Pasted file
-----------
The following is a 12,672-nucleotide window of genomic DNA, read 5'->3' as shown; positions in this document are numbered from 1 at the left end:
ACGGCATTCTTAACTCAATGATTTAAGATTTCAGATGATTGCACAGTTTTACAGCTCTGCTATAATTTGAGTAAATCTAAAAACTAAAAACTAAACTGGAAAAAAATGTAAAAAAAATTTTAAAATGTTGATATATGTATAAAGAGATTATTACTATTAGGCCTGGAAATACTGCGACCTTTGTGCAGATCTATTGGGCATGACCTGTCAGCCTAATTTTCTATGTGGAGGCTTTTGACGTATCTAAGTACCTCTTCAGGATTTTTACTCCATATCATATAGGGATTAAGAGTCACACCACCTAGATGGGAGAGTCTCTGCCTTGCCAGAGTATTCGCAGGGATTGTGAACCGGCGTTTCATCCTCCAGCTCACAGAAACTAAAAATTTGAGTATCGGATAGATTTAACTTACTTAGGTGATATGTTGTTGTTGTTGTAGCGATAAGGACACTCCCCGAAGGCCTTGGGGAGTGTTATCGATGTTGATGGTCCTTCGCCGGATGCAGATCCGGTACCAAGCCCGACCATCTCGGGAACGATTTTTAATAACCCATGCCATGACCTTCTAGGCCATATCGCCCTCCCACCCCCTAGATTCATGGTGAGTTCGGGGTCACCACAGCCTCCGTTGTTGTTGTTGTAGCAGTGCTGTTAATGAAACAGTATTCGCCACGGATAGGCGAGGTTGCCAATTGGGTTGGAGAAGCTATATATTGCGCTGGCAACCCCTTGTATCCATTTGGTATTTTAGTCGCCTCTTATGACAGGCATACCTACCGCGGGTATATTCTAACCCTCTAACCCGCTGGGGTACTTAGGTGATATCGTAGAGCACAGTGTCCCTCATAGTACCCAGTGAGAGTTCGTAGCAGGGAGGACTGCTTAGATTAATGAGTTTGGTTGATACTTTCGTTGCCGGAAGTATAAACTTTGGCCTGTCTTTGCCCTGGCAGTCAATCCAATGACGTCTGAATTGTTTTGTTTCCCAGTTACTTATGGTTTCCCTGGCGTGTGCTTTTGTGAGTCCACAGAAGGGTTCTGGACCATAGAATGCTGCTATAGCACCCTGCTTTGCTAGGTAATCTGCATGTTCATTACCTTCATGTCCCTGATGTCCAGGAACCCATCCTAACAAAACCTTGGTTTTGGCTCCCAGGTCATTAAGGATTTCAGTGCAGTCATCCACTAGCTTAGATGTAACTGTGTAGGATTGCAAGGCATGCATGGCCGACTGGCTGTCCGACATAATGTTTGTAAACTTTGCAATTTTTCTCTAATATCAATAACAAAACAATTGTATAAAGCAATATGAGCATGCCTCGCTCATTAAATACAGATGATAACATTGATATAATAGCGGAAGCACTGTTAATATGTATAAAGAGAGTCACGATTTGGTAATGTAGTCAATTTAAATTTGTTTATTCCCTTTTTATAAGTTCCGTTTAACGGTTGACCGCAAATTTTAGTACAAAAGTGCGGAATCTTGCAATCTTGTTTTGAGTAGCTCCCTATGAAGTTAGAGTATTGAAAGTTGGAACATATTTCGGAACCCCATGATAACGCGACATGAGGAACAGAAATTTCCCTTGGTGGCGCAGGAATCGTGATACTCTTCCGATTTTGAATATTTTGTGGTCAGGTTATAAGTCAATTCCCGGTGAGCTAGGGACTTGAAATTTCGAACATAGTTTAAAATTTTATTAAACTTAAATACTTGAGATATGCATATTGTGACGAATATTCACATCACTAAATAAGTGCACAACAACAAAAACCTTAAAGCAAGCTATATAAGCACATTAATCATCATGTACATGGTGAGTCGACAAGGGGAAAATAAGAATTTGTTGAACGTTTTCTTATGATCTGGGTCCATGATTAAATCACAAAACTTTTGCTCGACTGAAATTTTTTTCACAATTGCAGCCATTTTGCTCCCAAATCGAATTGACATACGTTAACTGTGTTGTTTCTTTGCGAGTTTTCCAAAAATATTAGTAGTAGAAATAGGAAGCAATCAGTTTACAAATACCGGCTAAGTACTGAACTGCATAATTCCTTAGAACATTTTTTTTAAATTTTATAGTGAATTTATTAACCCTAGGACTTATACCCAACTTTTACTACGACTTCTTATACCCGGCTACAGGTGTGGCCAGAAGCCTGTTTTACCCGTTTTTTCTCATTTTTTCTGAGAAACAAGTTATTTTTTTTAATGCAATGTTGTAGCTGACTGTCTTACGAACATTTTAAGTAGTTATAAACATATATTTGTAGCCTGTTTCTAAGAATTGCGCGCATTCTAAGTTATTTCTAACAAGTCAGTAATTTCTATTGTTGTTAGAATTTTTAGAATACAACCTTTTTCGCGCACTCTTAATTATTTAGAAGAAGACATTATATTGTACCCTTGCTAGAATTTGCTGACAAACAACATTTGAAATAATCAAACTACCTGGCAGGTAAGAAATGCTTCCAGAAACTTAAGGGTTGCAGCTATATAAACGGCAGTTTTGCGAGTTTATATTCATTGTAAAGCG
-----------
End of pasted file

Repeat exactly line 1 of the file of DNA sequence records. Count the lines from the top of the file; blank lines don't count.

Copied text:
The following is a 12,672-nucleotide window of genomic DNA, read 5'->3' as shown; positions in this document are numbered from 1 at the left end: